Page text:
The 4 Steps To Resurrecting The MQL

Published: May 10, 2023

To MQL, or not to MQL — that is the question. Over the past year, the industry’s narrative toward MQLs has shifted: It went from the golden goose of marketing to an allegedly inefficient way of driving leads. However, a new perspective is emerging throughout the industry. RollWorks, an ABM platform, is taking the stance that MQLs aren’t dead; just the bad ones are.

To understand how marketers can revive MQLs’ reputation, the Demand Gen Report team chatted with Jodi Cerretani, RollWorks’ VP of Marketing, to get her perspective on the MQL debate. While we’ll reveal the full discussion later this month on our sister publication, ABM In Action, here’s a sneak peek into what you can expect:

1. Focus On Fit

According to Cerretani, one of the most common reasons an MQL fails is because practitioners aren’t fully focusing on fit. She continued that, “many organizations don’t use fit as a focus and equate it to activity, which results in disqualified or low-fit leads sneaking through to the MQL stage through scoring.”

Additionally, she explained that sometimes marketers practice “bad habits” — if they’re not hitting their KPIs, they might:

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  • Change the definition of an MQL;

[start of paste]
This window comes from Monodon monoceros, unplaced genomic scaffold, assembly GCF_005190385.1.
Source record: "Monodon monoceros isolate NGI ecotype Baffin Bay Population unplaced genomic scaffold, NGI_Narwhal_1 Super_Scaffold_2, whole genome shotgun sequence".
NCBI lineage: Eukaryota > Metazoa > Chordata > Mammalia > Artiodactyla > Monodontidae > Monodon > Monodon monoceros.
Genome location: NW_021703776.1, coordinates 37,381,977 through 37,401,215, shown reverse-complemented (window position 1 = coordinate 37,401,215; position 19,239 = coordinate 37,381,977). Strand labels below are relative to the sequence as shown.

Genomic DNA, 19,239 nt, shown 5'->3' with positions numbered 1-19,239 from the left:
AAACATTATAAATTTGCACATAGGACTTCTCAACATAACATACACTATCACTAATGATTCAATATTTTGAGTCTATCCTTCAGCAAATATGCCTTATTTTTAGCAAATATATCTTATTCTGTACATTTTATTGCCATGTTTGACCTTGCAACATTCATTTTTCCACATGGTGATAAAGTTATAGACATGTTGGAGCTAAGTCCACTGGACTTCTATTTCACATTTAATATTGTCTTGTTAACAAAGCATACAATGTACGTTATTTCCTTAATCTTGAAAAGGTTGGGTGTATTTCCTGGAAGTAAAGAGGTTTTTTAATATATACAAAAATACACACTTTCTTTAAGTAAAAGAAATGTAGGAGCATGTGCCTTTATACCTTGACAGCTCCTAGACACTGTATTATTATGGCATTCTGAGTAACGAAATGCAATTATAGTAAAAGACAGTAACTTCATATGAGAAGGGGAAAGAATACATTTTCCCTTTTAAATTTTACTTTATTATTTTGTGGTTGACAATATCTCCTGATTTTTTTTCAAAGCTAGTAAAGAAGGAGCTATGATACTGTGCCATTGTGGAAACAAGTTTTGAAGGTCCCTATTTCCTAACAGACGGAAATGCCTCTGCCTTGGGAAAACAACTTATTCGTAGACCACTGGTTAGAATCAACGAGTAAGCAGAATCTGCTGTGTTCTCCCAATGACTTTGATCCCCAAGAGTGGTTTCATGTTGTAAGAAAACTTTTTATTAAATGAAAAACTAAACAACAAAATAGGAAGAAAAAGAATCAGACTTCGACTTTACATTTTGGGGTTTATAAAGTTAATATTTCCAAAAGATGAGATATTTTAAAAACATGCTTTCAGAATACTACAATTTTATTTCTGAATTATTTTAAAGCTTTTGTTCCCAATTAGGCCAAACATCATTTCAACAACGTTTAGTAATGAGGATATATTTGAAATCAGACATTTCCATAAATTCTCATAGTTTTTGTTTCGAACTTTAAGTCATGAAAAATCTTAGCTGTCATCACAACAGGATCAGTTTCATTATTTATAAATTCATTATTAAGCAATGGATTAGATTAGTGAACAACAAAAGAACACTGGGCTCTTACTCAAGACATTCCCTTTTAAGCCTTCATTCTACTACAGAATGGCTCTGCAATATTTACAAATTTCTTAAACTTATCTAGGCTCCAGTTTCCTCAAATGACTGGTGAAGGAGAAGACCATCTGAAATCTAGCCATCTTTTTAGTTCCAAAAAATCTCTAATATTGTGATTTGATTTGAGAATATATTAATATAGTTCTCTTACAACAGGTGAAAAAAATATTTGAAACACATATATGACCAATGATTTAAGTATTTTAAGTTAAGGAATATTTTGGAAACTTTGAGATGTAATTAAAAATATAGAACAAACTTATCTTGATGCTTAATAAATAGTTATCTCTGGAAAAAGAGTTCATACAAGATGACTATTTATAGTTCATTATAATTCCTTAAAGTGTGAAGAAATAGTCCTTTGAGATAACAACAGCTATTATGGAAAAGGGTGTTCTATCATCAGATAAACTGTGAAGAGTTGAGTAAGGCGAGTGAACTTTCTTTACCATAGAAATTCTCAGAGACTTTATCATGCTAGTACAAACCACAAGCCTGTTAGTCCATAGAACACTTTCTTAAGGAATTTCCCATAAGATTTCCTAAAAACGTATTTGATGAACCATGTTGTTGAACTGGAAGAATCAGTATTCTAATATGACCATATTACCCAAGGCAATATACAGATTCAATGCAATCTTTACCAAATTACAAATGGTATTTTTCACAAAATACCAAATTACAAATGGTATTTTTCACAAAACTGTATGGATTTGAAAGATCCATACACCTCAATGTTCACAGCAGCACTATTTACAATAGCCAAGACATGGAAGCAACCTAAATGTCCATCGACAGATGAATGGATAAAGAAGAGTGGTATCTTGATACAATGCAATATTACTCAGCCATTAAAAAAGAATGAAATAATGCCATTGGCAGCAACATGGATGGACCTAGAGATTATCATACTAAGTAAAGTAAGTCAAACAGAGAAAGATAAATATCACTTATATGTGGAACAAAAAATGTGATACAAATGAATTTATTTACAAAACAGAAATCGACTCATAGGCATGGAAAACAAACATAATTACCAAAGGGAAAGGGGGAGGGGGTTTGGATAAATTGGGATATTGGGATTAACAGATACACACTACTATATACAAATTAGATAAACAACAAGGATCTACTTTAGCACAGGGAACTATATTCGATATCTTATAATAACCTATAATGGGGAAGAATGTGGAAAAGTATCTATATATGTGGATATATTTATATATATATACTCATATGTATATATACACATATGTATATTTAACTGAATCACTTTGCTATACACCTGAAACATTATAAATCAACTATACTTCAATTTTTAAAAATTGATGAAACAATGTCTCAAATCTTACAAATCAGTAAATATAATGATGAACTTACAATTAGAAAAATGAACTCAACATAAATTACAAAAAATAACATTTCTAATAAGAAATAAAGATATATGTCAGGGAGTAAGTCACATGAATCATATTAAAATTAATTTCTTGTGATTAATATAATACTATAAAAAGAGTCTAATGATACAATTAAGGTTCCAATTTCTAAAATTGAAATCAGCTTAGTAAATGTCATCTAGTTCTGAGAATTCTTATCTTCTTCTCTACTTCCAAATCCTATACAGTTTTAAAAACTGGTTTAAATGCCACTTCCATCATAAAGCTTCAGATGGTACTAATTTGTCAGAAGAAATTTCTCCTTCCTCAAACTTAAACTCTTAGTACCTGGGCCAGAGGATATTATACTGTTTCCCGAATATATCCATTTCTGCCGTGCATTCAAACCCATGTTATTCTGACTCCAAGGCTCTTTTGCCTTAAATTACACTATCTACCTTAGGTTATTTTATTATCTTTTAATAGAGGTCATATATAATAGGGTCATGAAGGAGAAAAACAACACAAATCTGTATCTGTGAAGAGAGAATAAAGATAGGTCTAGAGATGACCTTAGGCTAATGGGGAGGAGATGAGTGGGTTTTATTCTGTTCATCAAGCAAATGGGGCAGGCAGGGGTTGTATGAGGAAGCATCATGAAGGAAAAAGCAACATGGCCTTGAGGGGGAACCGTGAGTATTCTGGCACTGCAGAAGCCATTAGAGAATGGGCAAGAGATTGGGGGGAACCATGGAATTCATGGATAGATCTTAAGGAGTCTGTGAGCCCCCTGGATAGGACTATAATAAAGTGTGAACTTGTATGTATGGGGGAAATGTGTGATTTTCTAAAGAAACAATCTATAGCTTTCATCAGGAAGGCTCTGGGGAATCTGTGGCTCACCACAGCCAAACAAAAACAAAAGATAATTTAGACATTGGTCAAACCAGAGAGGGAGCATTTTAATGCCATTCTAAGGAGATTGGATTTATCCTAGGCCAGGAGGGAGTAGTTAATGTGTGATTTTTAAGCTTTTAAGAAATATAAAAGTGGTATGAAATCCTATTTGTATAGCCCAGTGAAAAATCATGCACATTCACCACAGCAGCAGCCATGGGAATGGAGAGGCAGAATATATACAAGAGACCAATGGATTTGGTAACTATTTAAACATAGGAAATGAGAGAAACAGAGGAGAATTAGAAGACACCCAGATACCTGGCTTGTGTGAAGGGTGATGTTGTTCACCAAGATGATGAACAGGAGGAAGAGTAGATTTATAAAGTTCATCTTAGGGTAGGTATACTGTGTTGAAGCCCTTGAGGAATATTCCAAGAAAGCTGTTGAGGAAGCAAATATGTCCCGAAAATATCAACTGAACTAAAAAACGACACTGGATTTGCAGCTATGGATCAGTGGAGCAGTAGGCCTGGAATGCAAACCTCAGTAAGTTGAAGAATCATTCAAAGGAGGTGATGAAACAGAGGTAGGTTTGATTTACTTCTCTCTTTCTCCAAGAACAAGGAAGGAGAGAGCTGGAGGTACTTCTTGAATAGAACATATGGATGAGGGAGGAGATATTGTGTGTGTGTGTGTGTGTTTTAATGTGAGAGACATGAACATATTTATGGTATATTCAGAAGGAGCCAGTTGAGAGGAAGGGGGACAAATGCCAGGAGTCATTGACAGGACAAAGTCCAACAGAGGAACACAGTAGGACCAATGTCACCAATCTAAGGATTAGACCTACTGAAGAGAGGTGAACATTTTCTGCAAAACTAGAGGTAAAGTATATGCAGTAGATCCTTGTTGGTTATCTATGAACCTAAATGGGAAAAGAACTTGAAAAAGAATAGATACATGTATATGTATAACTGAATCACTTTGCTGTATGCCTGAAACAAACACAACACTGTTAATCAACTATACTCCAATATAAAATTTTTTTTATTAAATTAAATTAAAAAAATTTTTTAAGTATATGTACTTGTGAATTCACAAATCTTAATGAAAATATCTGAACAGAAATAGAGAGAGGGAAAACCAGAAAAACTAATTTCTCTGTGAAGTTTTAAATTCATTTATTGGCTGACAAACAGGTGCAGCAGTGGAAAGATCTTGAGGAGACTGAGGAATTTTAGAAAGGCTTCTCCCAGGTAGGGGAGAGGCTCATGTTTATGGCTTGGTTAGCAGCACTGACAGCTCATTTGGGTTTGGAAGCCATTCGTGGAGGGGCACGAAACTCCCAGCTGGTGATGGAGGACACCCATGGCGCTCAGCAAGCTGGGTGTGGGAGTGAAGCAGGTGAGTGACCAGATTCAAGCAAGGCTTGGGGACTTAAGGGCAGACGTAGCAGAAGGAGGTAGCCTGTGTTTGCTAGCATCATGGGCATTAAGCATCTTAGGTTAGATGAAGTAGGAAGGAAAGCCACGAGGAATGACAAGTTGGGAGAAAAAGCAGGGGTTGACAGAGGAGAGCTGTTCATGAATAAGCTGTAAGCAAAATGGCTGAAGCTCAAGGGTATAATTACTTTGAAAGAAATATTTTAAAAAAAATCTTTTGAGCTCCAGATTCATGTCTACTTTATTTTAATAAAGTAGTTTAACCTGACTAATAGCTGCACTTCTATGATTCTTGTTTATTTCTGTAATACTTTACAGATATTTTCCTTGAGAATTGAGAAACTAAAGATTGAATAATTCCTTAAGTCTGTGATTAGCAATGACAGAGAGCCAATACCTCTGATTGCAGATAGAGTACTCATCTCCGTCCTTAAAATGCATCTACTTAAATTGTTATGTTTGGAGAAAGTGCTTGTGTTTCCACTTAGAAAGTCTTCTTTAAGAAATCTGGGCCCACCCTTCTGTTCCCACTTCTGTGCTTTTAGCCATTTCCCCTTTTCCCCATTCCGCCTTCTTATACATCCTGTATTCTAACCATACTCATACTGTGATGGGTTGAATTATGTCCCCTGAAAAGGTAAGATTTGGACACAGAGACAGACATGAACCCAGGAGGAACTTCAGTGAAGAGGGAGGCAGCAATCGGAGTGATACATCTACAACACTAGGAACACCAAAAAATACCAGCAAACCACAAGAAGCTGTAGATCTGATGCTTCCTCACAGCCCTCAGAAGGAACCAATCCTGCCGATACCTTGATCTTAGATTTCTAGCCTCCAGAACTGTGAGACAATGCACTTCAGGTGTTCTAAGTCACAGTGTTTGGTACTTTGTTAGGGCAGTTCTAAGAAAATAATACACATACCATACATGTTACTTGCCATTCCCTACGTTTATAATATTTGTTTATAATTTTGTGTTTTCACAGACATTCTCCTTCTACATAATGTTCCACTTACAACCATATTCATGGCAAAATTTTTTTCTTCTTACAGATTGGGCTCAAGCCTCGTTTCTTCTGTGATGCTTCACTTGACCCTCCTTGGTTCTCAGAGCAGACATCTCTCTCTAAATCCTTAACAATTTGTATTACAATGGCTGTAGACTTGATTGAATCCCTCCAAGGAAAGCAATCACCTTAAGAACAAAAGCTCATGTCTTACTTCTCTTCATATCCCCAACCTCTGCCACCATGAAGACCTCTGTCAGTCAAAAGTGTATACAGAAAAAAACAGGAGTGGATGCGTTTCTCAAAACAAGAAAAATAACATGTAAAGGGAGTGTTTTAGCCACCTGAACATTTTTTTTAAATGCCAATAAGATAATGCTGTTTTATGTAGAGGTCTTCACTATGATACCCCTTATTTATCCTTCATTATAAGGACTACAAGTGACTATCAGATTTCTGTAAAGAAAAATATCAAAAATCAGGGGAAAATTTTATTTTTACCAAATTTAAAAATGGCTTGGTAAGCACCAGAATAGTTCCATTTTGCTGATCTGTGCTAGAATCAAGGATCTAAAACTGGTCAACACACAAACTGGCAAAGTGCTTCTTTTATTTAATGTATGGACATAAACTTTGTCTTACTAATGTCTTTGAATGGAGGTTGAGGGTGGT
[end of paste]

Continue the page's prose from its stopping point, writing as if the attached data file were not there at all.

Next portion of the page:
• “Fudge” their numbers a bit; or
  • Make up their own definition of an MQL, due to misalignment with sales.

2. Align Sales & Marketing

Naturally, the solution to generating better fit leads relies on aligning sales and marketing teams. Cerretani explained that the tech explosion of the last decade enables practitioners to get a much clearer picture of buyer data than ever before. Through first- and third-party insights, organizations can now combine data that traditionally existed in disparate systems to unite internal departments.  She also pointed to machine learning and AI as beneficial factors, as the technologies help marketers drive multiple buying signals and pass them over to sales.

3. Implement A ‘Signal First’ Approach

The ‘big picture’ of a signal-based approach is when marketers can combine data sources in a meaningful way and include some combination of fit and intent, or fit and engagement — basically any sort of fit and activity combination, Cerretani explained. She continued that this helps determine what accounts and contacts are worthy of sales outreach.

However, she recommended that marketers proceed with caution and turn to their partners for help, as “there’s so much activity happening across your first-party properties and third-party engagements that it’s a little too complex to coordinate without a technology partner.”

4. Eliminate ‘Bad’ Leads

Organizations must focus on the KPIs that have the ultimate business impact — and Cerretani pointed to data that indicates fit is the most important focus. She continued that marketers need to broaden the signals that maximize ‘at-bats’ for sales and ultimately influence revenue impact.

“I’m a big fan of killing bad leads — if you don’t have a lot of qualification criteria or a target account list, then a lead isn’t going to be valuable for your business,” she explained. “Instead of killing all leads, get rid of poor fit accounts and people. Killing the MQL only makes sense if the lead isn’t a high fit person or account.”

This is only the beginning of repairing the MQL’s reputation — sign up for our ABM In Action newsletter to receive the full interview when it’s live!

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